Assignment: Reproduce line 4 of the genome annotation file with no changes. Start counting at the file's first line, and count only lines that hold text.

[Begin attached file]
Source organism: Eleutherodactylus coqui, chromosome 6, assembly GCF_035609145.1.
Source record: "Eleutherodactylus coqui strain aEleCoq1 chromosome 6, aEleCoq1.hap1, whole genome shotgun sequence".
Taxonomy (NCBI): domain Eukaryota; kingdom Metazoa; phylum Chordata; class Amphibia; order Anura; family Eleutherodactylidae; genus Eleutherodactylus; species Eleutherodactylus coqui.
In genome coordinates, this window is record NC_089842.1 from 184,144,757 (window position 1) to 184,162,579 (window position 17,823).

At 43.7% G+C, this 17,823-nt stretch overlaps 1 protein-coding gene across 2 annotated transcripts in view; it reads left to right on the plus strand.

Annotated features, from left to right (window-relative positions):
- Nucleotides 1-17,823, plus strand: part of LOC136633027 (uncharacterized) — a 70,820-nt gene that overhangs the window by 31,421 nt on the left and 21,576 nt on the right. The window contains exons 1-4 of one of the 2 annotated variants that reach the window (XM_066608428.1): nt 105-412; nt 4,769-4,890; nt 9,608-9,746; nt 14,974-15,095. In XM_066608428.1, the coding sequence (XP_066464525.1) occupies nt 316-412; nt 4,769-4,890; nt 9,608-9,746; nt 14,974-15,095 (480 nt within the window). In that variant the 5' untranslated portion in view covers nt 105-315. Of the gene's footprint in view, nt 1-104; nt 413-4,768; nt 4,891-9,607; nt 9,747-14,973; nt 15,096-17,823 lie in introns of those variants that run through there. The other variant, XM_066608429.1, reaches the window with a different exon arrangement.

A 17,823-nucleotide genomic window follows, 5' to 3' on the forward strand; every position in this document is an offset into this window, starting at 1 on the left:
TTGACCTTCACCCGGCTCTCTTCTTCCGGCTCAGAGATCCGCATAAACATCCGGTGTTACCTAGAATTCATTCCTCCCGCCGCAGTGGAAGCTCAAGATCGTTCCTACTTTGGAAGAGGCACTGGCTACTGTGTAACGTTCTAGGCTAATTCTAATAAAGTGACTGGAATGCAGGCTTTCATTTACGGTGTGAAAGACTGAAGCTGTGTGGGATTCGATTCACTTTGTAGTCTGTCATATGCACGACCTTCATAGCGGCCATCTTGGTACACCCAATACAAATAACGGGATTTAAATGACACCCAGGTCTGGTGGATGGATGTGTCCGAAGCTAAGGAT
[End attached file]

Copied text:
In genome coordinates, this window is record NC_089842.1 from 184,144,757 (window position 1) to 184,162,579 (window position 17,823).